Cycling Through the Centuries on a City Bike
Purchasing a bicycle is not a decision lightly taken by a New Yorker. Deprived of attic, basement, and garage, we cram our possessions into closets. In my apartment, the only available space is the bathtub.
I decided to keep my new bicycle in the living room. Of beautiful design, it enhances the room. At Christmas I hung cards on the bicycle frame and spokes.
Nighttime in the city. I am on my way to a friend's apartment for dinner. I can walk, take a bus or taxi, hop on a subway, or go by bicycle. I choose the last.
I enter Central Park at 72nd Street and Fifth Avenue. On weekends, the park is closed to traffic. The air is bracing. I bicycle past Pilgrim Hill. The cypress trees there stand like sentinels in the night. The sky is clear and the moon bright. Seeing the moon is a treat, for in the city it is often hidden by tall buildings.
At the top of a steep hill I reach the obelisk. Commissioned by Thutmose III, the greatest of the pharaohs, who ruled Egypt from 1501 to 1447 BC, it took 38 days to transport it by ship from Alexandria to New York in 1879, and 112 days to move it by a specially constructed railway from the Hudson River landing at 96th Street to this site.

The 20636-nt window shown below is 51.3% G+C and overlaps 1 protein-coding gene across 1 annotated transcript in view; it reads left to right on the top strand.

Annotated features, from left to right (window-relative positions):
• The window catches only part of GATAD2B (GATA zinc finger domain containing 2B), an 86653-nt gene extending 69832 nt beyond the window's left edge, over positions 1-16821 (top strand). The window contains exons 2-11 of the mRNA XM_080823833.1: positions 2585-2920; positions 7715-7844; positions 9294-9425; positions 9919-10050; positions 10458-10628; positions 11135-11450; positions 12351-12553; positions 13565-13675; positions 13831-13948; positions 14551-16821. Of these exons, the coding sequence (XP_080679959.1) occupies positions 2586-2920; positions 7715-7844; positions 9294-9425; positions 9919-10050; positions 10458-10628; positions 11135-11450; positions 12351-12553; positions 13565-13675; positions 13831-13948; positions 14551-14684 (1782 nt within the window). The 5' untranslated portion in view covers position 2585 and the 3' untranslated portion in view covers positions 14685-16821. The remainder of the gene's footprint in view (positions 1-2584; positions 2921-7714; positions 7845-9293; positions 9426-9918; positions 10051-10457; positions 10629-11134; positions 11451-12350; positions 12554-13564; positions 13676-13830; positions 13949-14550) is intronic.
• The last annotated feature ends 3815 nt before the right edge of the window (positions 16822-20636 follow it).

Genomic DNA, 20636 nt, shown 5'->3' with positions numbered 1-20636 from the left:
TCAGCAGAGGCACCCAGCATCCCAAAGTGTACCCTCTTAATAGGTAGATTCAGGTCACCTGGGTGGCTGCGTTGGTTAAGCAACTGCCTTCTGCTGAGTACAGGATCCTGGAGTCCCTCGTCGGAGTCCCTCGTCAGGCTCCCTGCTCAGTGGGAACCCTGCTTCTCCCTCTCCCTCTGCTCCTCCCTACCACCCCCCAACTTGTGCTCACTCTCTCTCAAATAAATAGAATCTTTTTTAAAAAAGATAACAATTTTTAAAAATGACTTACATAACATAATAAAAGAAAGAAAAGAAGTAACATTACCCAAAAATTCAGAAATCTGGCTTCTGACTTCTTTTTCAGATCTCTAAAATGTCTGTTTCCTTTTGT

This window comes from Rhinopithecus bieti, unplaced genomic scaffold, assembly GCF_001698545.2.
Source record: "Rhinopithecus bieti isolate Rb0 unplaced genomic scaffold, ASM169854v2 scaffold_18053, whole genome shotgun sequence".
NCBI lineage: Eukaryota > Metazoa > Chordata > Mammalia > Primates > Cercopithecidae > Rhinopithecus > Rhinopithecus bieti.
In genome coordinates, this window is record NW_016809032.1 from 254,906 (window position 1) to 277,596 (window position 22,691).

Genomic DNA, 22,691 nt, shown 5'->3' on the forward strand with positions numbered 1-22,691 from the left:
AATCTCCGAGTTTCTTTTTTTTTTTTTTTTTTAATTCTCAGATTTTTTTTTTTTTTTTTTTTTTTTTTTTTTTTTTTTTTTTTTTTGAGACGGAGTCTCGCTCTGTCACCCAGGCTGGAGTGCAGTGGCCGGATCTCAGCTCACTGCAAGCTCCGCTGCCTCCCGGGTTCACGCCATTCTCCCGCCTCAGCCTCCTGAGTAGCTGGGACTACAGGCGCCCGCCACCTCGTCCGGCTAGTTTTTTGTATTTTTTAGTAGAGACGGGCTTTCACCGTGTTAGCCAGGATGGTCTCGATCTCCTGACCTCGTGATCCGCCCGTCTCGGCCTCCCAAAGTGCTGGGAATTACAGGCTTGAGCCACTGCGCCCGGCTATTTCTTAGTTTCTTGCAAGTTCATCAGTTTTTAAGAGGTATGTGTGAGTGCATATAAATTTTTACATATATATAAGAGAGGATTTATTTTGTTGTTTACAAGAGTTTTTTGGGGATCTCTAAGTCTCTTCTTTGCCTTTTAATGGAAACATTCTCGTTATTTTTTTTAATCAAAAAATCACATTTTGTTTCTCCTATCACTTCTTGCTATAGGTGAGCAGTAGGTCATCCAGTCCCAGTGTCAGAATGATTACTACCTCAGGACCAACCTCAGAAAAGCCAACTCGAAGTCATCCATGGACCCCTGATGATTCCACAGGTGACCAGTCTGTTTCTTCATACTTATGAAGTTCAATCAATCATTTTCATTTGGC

Across from the obelisk stands the Metropolitan Museum of Art, brightly illuminated and crowded with Saturday-evening visitors. Visible from the park is the museum's Temple of Dendur.
Two additional minutes on my bicycle convey me from ancient Egypt to the 20th century in the form of Frank Lloyd Wright's Guggenheim Museum. It, too, is a beehive of nighttime activity.
I continue north, red lights flashing on the handlebars and behind the seat. Leaving the park at 90th Street, I arrive at my friend's apartment house.
How pleased I am to have come by bicycle! I have seen the moon, breathed deeply the park's fresh air, gazed at works of art centuries apart, and witnessed the vibrancy of the city's cultural life. My mode of transportation has transformed a routine trip into an adventure.